Friday, March 20, 2015

The Brown Study by Grace S. Richmond

The reasons I dislike vintage novels (preachy and sentimental) are the same reasons I'm drawn to them (morally uplifting and undemanding).

Grace S. Richmond is an author from that era who intrigues me because my grandparents used to read her books together when they were courting in 1917. Anyway, her book, The Brown Study, was a pleasant surprise in light reading. It had a nice twist on the common plot of "poor-girl-meets-rich-boy-and-they-live happily-ever-after."

Donald Brown is the young pastor of the huge wealthy congregation of St. Timothy's. After some soul-searching, he decides that he's wasting his life serving such superficial folks, and he makes the experiment of moving into a poor neighborhood to see if he can make a difference there. His friends think he's a lunatic and the gist of the book is how they all come to understand one another. (There's a little romance too.) The title is a pun on the old-fashioned expression "Brown Study," which means to think deeply about something.

Two other novels that deal with this theme are Harold Bell Wright's A Higher Call and Elizabeth Goudge's Gentian Hill. In these books the pastor is forced to decide if he'll leave a comfortable ministry for a demanding one. (This is also the message of Jen Hatmaker's Interrupted, which I'm reading right now so this subject is really resonating with me.)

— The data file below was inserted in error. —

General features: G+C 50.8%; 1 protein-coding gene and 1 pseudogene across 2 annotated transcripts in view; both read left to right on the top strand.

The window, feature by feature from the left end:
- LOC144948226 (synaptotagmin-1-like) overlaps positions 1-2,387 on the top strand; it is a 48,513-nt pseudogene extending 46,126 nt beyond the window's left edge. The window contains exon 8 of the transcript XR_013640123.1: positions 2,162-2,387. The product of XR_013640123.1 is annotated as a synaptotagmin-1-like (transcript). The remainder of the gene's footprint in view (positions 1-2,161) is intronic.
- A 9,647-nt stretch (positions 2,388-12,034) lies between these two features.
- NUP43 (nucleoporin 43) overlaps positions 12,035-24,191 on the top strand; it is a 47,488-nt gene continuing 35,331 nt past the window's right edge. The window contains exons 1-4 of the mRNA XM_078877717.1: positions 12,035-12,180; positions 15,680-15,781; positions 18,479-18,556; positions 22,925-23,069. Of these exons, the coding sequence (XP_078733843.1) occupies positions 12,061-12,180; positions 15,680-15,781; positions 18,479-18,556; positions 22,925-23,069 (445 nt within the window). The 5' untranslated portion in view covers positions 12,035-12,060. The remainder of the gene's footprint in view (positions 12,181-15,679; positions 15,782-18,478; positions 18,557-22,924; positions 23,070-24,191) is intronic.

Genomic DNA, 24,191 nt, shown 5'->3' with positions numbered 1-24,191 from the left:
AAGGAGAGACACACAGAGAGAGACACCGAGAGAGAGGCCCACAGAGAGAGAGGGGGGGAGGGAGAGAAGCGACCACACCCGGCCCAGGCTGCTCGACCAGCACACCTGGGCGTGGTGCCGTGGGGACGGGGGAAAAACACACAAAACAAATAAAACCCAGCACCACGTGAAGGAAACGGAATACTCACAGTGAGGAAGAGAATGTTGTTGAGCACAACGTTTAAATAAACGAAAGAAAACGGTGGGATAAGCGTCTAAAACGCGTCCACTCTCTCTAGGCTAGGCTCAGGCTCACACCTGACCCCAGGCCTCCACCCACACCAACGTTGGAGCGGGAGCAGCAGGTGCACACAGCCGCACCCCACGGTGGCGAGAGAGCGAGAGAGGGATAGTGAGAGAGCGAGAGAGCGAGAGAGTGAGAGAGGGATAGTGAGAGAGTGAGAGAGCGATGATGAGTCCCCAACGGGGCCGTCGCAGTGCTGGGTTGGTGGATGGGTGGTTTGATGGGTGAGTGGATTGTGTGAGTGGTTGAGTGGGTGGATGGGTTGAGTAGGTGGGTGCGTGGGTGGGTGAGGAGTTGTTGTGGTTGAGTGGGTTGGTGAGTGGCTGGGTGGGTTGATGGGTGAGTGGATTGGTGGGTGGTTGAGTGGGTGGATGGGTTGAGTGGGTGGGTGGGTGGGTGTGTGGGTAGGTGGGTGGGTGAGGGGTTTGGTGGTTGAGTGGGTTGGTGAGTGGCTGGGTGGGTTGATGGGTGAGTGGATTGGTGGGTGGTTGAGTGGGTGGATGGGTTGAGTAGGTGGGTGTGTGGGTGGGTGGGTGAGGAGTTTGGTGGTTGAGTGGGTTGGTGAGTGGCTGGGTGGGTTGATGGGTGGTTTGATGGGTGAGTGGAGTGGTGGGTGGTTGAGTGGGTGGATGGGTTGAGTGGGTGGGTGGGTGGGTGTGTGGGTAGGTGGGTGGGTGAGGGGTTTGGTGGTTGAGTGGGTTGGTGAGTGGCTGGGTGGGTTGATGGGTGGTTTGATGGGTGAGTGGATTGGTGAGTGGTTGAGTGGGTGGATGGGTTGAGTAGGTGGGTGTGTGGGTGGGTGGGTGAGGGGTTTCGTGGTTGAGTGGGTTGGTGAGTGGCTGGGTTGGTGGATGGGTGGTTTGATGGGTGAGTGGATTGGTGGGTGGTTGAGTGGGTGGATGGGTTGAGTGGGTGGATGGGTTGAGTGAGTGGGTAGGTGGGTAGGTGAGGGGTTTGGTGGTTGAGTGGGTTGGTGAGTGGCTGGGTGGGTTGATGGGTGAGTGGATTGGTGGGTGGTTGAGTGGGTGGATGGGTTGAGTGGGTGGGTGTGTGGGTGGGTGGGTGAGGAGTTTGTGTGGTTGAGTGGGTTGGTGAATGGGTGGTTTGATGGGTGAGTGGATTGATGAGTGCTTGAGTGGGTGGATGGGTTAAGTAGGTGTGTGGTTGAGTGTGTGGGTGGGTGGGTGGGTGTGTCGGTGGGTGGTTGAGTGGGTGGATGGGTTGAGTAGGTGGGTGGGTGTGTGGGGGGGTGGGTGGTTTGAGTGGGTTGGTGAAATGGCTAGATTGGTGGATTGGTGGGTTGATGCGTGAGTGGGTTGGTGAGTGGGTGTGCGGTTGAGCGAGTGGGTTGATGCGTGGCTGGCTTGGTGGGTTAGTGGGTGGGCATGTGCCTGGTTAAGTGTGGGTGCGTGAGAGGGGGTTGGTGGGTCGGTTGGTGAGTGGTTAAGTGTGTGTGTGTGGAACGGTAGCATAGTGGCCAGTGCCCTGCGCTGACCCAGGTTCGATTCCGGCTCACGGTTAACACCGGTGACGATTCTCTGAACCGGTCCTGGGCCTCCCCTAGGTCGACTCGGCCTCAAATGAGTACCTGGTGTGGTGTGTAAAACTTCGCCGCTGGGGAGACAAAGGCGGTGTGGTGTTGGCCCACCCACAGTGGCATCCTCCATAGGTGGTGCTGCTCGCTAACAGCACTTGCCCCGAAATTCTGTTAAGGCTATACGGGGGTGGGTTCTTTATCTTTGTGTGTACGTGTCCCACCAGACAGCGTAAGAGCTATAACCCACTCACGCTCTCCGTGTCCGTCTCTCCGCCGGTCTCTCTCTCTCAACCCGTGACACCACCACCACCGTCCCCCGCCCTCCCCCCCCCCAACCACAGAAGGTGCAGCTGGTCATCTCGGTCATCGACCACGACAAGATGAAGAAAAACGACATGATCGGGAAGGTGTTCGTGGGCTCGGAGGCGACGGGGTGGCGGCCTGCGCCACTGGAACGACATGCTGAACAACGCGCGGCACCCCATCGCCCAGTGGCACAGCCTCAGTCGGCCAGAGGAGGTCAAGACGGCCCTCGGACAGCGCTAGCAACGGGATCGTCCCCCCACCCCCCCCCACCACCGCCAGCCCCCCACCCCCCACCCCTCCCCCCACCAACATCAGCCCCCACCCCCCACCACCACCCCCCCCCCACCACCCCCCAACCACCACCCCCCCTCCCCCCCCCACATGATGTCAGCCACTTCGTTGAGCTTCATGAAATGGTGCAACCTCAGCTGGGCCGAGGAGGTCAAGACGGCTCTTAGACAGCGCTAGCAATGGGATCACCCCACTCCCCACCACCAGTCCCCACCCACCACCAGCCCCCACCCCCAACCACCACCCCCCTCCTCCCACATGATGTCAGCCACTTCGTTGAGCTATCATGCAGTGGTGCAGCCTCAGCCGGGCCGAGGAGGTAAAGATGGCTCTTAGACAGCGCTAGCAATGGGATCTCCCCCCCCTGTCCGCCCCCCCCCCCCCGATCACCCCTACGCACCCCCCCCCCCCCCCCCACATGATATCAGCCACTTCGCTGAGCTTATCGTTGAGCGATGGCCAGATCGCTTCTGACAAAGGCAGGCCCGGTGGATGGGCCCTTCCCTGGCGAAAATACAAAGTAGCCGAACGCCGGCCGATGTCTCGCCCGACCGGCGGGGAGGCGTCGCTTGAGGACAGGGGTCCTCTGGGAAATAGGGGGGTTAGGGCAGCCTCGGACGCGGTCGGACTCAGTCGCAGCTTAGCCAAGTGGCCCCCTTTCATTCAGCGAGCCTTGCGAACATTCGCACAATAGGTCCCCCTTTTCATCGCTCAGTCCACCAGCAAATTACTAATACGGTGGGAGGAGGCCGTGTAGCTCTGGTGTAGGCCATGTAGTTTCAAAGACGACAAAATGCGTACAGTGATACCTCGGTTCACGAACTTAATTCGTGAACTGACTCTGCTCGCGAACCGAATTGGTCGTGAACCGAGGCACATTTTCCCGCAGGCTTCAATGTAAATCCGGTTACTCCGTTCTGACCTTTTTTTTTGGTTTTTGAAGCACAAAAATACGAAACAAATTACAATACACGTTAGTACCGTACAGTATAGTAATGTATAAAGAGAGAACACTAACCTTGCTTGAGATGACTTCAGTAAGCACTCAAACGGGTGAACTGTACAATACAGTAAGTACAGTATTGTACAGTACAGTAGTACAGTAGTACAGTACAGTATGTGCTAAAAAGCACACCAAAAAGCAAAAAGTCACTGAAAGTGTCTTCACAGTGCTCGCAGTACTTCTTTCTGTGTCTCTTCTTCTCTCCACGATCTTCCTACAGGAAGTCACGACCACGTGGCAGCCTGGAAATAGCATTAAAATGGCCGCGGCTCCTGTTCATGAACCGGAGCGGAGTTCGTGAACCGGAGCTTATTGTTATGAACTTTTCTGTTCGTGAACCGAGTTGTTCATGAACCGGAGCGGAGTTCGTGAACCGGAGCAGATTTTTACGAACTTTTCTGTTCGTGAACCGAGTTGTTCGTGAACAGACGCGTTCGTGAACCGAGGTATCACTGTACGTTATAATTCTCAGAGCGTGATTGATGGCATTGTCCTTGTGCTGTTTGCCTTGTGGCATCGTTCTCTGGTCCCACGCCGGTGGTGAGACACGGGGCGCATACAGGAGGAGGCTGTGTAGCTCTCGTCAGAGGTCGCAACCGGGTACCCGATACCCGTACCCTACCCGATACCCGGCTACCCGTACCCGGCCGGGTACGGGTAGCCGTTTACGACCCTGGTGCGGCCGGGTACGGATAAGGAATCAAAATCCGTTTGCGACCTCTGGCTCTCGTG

There is a chapter that could not have been written today about how Brown borrows the neighbor's baby to cuddle in his loneliness. Modern readers would only see sexual implications in that.

This title is free for Kindle (My version was followed by a romantic short story "The Time of His Life" that you can take or leave.)

5 comments:

Farm Girl said...

Very interesting review. I can't help it but I love those simple kinds of stories.
Just sweet kind stories.
I like that you find books that I have never heard of but I know by reading your reviews I would just love.

Carol said...

I didn't know there was a genre called the Vintage Novel. I always thought it referred to a publisher! Thanks for enlightening me.

Mary Collins said...

Good review. Never heard of this book or the author but I love, love historical novels and it sounds like one I would enjoy.

gretchenjoanna said...

Thanks for the tip. I downloaded it to my Kindle just now. In the last few months I read a few other books because they were free on Kindle and seemed worth a try. I wonder if Kathleen Thompson Norris would be considered a vintage novelist? I liked Sisters and Josselyn's Wife by her, though I wouldn't consider them great. They seemed in some way to be period pieces.

hopeinbrazil said...

Yes, Gretchen, Norris would be considered a vintage novelist. And her stuff is much better than most of the syrupy novels that were popular at that time.